The original area of Manhattan Island was smaller, but over the course of the years demand for prime real estate caused landfill to be added to create a wider lower Manhattan. Water Street, on the east side of the island, was originally right on the water but is now two blocks inland. Battery Park City, on the west side of the island, is also on landfill. A 70-acre (28-hectare) freshwater body called the Collect Pond was filled by the early 18th century. The northernmost part of central Queens was also landfilled to create Flushing Meadows Park, site of the 1939–40 and 1964–65 World's fairs. Wildlife is sparse in the city, but the manmade Jamaica Bay Wildlife Refuge in southern Queens harbors many species of birds. The least populated borough, Staten Island, is also the hardest to reach. It is accessible from Manhattan by ferry or from Brooklyn by the Verrazano-Narrows Bridge. One of the largest airports in the country, Kennedy International Airport, is located in southern Queens.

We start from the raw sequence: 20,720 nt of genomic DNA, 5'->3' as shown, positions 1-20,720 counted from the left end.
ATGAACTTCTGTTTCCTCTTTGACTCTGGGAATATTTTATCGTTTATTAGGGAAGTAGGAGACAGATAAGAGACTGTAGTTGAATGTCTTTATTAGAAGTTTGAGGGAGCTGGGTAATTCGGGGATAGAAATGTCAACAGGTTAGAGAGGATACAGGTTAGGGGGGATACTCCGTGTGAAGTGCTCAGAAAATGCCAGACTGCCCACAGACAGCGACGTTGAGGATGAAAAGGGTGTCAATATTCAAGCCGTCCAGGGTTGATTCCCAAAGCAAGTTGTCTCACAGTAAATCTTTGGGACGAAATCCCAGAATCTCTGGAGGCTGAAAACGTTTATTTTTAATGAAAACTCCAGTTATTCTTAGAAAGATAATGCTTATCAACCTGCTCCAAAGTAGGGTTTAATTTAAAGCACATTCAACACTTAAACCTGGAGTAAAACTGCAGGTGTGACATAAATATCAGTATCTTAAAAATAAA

Manhattan is a destination for many tourists from around the country and around the world. Attractions include the Empire State Building, the Theater District (Times Square), historic South Street Seaport, Macy's Herald Square (the world's largest department store), the Statue of Liberty, and numerous museums including the Metropolitan Museum of Art. One of the nation's most prestigious universities, Columbia, is located in northern Manhattan; dozens of other colleges and universities are located throughout the city, including New York University and the exclusive Cooper Union, an engineering school.
Manhattan and the outer boroughs are connected by several bridges and tunnels. Manhattan and New Jersey are connected by the Lincoln Tunnel and the George Washington Bridge. Numerous rapid transit lines (including subways and commuter railroads) also cross under the East and Hudson rivers, transporting commuters to and from the suburbs as far away as southern New Jersey and Connecticut.
Manhattan's rich heritage is evident in its many different neighborhoods with distinct geographies and traditions. Some of the best known and most colorful include Greenwich Village, TriBeCa (triangle below Canal Street), SoHo (South of Houston Street), Chelsea, Hell's Kitchen, Little Italy, and Chinatown. Different neighborhoods have been trendy over the years. For example, Greenwich Village has nurtured numerous artists and writers during the 1950s and 1960s. In the outer boroughs, present-day neighborhoods such as Flushing and Jamaica were actually separate towns until consolidation with Manhattan.